The level of breathability is usually the place where you really notice the difference between jackets. TSG quote the breathability of their jacket’s material at 3,000 g/m²/24h, so that’s 3 litres of sweat vapour moving through a metre square of the material over a 24 hour period.
That doesn’t mean much to me, but what I found was every time I used the jacket there was condensation on the inside. I tested the TSG Drop Rain jacket with a combination of baselayers and midlayers like Hellyhansen lifa, Icebreaker merino and GT, Polartec fleeces, all designed to shift sweat and keep you warm, yet despite this I often ended up wet with sweat and getting cold.
Since getting the jacket I opened the pit zips and basically left them open apart from on two very wet commutes, and even with these open and the large mesh back vent, the jacket still doesn’t shift the sweat vapour fast enough to stop the boil in the bag effect, which many of us are all too familiar with.
The jacket sports pit zips and a back vent for breathability, two low, zipped hand pockets, a left upper arm pocket (although I have no idea what this is for and have never used it), and a chest pocket with a hole to get your headphone wire through. This may seem pointless to the bluetooth headphone users, however for cheapskates like me, it’s incredibly useful.
Unfortunately, I found the positioning of the hand pockets to be too low on the torso. If using a rucksack, the hipbelt runs straight over the zips rendering them useless while you’re wearing the pack. Their low positioning also means once you put anything in them, the contents tend to bounce around on your thighs as you pedal. Other jackets such as the Endura MT500 or the Alpkit Balance seem to have mastered this, with the lateral zipped pockets higher up on the chest.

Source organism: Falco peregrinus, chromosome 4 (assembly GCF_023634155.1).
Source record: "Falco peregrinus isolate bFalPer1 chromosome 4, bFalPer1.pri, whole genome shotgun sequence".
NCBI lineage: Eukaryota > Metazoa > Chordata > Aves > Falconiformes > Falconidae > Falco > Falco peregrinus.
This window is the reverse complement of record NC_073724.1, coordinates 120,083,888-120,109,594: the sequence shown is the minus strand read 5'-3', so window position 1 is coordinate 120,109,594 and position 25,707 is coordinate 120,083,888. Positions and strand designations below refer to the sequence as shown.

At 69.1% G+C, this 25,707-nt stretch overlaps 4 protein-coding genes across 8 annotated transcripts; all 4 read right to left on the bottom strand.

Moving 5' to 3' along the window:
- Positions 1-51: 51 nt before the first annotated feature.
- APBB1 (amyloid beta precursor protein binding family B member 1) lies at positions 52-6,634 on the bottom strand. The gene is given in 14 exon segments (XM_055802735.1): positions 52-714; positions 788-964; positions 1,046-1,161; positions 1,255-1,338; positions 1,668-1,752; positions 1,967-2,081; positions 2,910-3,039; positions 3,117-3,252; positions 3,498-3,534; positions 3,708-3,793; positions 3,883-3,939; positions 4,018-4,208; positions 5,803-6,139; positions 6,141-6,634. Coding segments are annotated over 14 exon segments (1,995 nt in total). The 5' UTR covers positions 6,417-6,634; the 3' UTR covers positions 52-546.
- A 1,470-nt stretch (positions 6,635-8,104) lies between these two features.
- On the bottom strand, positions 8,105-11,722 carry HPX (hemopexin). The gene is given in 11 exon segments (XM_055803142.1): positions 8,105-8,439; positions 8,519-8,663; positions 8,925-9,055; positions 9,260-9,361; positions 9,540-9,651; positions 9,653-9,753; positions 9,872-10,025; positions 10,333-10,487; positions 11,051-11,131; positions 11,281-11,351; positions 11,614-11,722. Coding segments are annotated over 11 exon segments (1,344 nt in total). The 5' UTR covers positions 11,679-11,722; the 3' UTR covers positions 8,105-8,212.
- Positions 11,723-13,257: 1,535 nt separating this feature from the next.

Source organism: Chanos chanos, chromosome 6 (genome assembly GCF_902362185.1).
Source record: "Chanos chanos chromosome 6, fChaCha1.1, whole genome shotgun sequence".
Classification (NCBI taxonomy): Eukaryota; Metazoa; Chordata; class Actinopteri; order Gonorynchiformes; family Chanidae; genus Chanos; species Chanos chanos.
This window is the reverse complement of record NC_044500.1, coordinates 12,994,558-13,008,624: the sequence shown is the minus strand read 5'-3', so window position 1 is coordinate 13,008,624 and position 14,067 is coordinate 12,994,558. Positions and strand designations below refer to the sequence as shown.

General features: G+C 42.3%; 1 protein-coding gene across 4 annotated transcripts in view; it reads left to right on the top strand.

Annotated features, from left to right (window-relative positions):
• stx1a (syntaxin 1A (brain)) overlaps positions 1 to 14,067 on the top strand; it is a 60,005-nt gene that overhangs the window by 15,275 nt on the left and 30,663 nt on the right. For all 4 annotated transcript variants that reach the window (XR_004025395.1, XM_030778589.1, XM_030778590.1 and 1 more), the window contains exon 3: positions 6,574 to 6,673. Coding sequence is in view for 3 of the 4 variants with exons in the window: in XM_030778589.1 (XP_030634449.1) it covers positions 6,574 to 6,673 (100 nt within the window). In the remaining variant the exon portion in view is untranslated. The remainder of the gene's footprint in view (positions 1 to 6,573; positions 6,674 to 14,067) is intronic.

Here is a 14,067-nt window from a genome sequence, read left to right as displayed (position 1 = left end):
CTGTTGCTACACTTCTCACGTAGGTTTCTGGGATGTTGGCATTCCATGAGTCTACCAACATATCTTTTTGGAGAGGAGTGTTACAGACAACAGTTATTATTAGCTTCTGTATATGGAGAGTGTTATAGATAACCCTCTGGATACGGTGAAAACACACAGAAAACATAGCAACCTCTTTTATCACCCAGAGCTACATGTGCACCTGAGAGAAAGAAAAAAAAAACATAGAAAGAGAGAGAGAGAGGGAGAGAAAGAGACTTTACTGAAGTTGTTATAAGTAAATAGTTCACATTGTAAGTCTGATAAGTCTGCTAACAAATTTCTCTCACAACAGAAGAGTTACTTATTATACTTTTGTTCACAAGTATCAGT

I’m a big fan of the reflective logos on the TSG Drop Rain jacket, be safe, be seen and all that. You’ll find these on the right chest, right upper back and the back of the left hip. Appearing as grey under daylight, they don’t stand out until there’s light shone on the jacket, so retain an understated look the rest of the time.
Otherwise the black colourway is a classic, and should last longer than paler coloured jackets when it comes to winter’s worst mud staining.
The TSG Drop Rain Jacket verdict
The TSG Drop Rain jacket has certainly stood up to all of the abuse I have put it through in the test period. I’ve fallen off multiple times guinea pigging questionable trails and bashed through plenty of undergrowth, with no holes in the fabric and still no rain getting through.
There’s some really neat features here, although others could do with improvement: moving the zipped pockets higher up the torso, increasing cuff adjustability and crucially improving breathability for more pedally rides.
If you want a tough jacket that won’t break the bank, will stand up to abuse, and still keep the rain out, this wouldn’t be a bad one to go for.
TSG Drop Rain Jacket£119.99 €139.95
Last modified: 2nd February 2021